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This may help: A valve lash adjuster and the chain tensioner are identical in how they pump up. There is no oil pressure forced on them - oil only flows over the oil inlet end (hole with a ball check valve that lets oil into the lash adjuster/tensioner, but blocks oil trying to flow back out). The inside of the lash adjuster/tensioner is a cylinder with a precision-fit piston that has a spring pushing it towards the end opposite of the hole and check valve. The end of the cylinder has a shoulder or circlip to keep the piston from popping out.

So - when the piston gets pushed in with a pulsating motion from the cam lobe-driven valve rocker or the cogging effect of the rotating cam on the chain tensioner arm, if the lash adjuster/tensioner is fully or partially empty of oil, the first pulse of downward pressure on the lash adjuster/tensioner piston squeezes air out thru the clearance between the cylinder and piston, then when that pressure is removed, the spring pushes the piston upward - pulling oil in thru the check valve. If the first cycle of pressure doesn't completely fill the cylinder, it will be full in just a few pressure pulses. So that's how the lash adjuster/tensioner pumps itself up.

But the emphasis is that there is no oil pressure from the oil pump forcing oil into it. Oil is simply flooded over the hole in the end of the lash adjuster/tensioner, and the oil gets passively pulled into it thru the hole and check valve from the pulses of mechanical pressure from the rocker arm or chain tensioner arm on the top of the lash adjuster/tensioner piston and the spring pushing upward on the spring when the downward pressure is removed.

The oil intake (hole/check valve) end of the chain tensioner gets bathed with oil from the oil valleys in the passenger-side cylinder head, just like the intake (hole/check valve) end of the valve lash adjusters get bathed in oil - no direct oil pressure is applied.

To help ensure that the chain tensioner has oil at start up instead of having to wait for the galleys to fill, the hole/check valve end of the tensioner sits in a recess that stays filled with oil from the last time the engine ran. Oil from the head galleys continuously over-fill the recess to keep the tensioner supplied with oil when the engine is running. It doesn't take a big volume of to do that - it only needs to be enough flow to make up for the small amount of oil that leaks past the very small clearance between the tensioner piston and cylinder.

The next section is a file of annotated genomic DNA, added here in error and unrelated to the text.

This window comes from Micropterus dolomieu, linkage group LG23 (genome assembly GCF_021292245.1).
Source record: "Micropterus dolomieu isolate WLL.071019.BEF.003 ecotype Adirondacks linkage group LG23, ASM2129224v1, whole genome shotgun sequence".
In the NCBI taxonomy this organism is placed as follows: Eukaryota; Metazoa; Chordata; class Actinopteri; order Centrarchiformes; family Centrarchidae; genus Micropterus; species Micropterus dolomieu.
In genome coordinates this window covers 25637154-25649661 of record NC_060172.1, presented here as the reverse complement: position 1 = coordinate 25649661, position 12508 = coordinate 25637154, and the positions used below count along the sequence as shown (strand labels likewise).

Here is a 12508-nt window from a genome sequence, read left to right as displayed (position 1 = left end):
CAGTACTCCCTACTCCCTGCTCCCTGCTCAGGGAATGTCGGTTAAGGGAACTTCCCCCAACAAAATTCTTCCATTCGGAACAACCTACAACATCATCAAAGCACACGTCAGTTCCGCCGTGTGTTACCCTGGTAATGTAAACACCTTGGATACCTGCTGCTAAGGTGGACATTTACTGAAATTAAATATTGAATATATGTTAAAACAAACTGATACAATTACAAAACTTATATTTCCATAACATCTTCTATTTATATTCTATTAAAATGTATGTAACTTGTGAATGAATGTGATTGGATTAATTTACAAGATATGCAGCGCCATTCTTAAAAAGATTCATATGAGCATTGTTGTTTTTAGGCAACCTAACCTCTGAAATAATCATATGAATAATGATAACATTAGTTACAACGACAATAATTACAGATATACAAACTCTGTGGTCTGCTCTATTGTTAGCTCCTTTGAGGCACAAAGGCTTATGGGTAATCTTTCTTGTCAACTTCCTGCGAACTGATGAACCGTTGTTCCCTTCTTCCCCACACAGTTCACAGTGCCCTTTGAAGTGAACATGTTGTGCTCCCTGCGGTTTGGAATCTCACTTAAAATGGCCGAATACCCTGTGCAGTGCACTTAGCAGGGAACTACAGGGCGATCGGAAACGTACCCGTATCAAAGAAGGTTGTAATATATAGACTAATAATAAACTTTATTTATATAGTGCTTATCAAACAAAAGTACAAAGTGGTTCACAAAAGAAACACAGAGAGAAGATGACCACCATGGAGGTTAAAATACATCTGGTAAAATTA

There are some very crude sketches of the engine's lubrication passages in the 'Engine' section of the FSM, but there is very little detail in those sketches. They have as much similarity to the actual passages as a stick figure has to what a human being looks like.

I hope my explanation of how the tensioner works helps.

 

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Peva, thank you for the 2.7 oil system tutorial. It's such a pleasure to read from people who know what they're talking about. There are just too many so-called "mechanics" on other sites and sources that have no idea what they're doing and are causing a lot of pain and unnecessary expense. I swear, it can start with a simple question about an idle that the car owner thinks is too fast and the next thing ya' know some "expert" is suggesting the #3 main bearing may have spun. But what are ya' gonna' do?
After thinking about the whole thing and after changing everything but the water pump (I had already changed it with the new "improved" one) I kept reminding myself that I wasn't addressing the original problem of the loud chain noise starting when I was doing about 60 mph.
I just got back from driving it "around the block", after pumping up the tensioner manually with a syringe with oil. and after the first 800 feet it got quiet and normal. The "ticking" was gone but I didn't turn around and call it a day. I decided to drive it the "long way" around or about a half mile. Then noise started again but different noises in addition to the chain slapping the guides again. There was an increasing "tappet" type noise and general chattering. Then the oil symbol indicator lit up. I put it in neutral and coasted as much as I could to get it back to the property. It wouldn't be the first time I wondered about the oil pump being the culprit. I've never had an oil pump fail. After all they're practically bathed in oil and I've never have a sludge issue. But it could explain the original problem; noise starting while doing 60mph.
So now I can either get an oil pressure gauge to diagnose it further or just take the darn thing apart and see if the oil pick-up is blocked or pressure relief is stuck. I think I'll do the latter before I buy anything. Oh' and while it's apart again the original chain, sprockets and tensioner will be re-installed. They showed no wear at all compared to the "new" parts. And if it's an oil pump I'll get an OEM one. I hate taking the dang thing apart.
I know this is getting away from the "water pump" but if what I'm experiencing can help anyone I'll relate what I find here.
Thanks again everyone.
 

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Thanks for the comments.